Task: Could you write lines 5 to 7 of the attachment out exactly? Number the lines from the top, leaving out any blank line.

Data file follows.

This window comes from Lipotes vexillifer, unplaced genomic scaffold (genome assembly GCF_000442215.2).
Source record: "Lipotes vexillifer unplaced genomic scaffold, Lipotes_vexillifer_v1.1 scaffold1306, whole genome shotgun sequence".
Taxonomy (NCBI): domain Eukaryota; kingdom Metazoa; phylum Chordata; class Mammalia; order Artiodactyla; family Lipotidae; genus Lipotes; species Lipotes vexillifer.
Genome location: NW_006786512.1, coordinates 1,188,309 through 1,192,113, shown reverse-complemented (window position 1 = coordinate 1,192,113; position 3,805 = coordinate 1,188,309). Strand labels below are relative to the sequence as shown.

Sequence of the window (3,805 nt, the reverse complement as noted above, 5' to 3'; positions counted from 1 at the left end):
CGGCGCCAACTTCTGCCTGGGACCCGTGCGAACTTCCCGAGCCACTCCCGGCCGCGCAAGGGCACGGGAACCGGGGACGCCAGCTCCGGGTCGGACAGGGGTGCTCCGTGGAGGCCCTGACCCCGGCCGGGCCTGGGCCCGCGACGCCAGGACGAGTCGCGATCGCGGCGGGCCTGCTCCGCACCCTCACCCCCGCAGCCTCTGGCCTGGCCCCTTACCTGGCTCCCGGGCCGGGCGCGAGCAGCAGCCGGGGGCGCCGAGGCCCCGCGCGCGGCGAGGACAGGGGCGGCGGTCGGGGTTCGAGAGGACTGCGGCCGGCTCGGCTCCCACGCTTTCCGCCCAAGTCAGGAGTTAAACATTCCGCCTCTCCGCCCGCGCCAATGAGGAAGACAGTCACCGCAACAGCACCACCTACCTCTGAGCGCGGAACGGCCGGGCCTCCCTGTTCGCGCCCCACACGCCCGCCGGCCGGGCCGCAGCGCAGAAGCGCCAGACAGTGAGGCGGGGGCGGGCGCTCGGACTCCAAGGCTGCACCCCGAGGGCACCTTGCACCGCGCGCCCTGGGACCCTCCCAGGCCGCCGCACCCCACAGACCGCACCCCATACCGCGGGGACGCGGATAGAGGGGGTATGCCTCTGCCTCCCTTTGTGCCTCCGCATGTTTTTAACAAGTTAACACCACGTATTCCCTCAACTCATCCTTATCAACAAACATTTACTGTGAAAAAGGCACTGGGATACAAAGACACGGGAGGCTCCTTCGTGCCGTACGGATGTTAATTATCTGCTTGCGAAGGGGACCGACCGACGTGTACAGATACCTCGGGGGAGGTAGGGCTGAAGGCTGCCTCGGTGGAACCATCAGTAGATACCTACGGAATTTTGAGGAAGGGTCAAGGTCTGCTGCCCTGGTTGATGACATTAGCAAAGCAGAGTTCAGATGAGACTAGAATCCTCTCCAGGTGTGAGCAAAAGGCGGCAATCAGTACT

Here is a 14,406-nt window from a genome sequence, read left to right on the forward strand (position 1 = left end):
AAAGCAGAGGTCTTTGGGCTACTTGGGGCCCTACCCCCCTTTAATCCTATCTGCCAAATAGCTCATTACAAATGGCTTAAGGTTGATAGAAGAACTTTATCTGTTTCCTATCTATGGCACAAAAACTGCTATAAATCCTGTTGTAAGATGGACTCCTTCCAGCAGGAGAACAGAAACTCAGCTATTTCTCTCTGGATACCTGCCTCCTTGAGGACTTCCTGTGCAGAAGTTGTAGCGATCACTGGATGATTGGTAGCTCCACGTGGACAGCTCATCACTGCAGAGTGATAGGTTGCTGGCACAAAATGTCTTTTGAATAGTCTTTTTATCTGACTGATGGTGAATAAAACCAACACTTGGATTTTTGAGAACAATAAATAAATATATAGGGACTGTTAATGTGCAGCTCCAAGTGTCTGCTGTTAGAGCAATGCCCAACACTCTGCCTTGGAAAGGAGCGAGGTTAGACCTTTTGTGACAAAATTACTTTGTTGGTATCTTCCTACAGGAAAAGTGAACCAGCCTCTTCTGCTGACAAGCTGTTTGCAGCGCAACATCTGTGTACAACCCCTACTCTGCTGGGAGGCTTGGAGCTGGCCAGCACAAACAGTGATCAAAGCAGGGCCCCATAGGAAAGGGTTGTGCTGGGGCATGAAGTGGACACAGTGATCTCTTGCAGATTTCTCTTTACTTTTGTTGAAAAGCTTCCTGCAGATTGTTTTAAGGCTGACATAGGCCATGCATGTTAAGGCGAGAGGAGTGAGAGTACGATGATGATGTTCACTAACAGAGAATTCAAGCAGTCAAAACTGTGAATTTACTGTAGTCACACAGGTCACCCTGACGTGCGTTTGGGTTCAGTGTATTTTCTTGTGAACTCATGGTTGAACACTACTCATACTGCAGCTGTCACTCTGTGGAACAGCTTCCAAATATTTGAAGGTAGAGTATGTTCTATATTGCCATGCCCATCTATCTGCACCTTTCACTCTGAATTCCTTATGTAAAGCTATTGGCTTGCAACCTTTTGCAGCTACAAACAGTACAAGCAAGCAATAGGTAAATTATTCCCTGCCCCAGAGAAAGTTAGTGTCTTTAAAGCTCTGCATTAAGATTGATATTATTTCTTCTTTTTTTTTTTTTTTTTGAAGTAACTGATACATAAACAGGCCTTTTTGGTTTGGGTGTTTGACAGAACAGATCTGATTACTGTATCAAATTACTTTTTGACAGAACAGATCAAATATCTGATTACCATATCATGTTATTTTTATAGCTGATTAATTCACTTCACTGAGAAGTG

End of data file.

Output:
Sequence of the window (3,805 nt, the reverse complement as noted above, 5' to 3'; positions counted from 1 at the left end):
CGGCGCCAACTTCTGCCTGGGACCCGTGCGAACTTCCCGAGCCACTCCCGGCCGCGCAAGGGCACGGGAACCGGGGACGCCAGCTCCGGGTCGGACAGGGGTGCTCCGTGGAGGCCCTGACCCCGGCCGGGCCTGGGCCCGCGACGCCAGGACGAGTCGCGATCGCGGCGGGCCTGCTCCGCACCCTCACCCCCGCAGCCTCTGGCCTGGCCCCTTACCTGGCTCCCGGGCCGGGCGCGAGCAGCAGCCGGGGGCGCCGAGGCCCCGCGCGCGGCGAGGACAGGGGCGGCGGTCGGGGTTCGAGAGGACTGCGGCCGGCTCGGCTCCCACGCTTTCCGCCCAAGTCAGGAGTTAAACATTCCGCCTCTCCGCCCGCGCCAATGAGGAAGACAGTCACCGCAACAGCACCACCTACCTCTGAGCGCGGAACGGCCGGGCCTCCCTGTTCGCGCCCCACACGCCCGCCGGCCGGGCCGCAGCGCAGAAGCGCCAGACAGTGAGGCGGGGGCGGGCGCTCGGACTCCAAGGCTGCACCCCGAGGGCACCTTGCACCGCGCGCCCTGGGACCCTCCCAGGCCGCCGCACCCCACAGACCGCACCCCATACCGCGGGGACGCGGATAGAGGGGGTATGCCTCTGCCTCCCTTTGTGCCTCCGCATGTTTTTAACAAGTTAACACCACGTATTCCCTCAACTCATCCTTATCAACAAACATTTACTGTGAAAAAGGCACTGGGATACAAAGACACGGGAGGCTCCTTCGTGCCGTACGGATGTTAATTATCTGCTTGCGAAGGGGACCGACCGACGTGTACAGATACCTCGGGGGAGGTAGGGCTGAAGGCTGCCTCGGTGGAACCATCAGTAGATACCTACGGAATTTTGAGGAAGGGTCAAGGTCTGCTGCCCTGGTTGATGACATTAGCAAAGCAGAGTTCAGATGAGACTAGAATCCTCTCCAGGTGTGAGCAAAAGGCGGCAATCAGTACT

Here is a 14,406-nt window from a genome sequence, read left to right on the forward strand (position 1 = left end):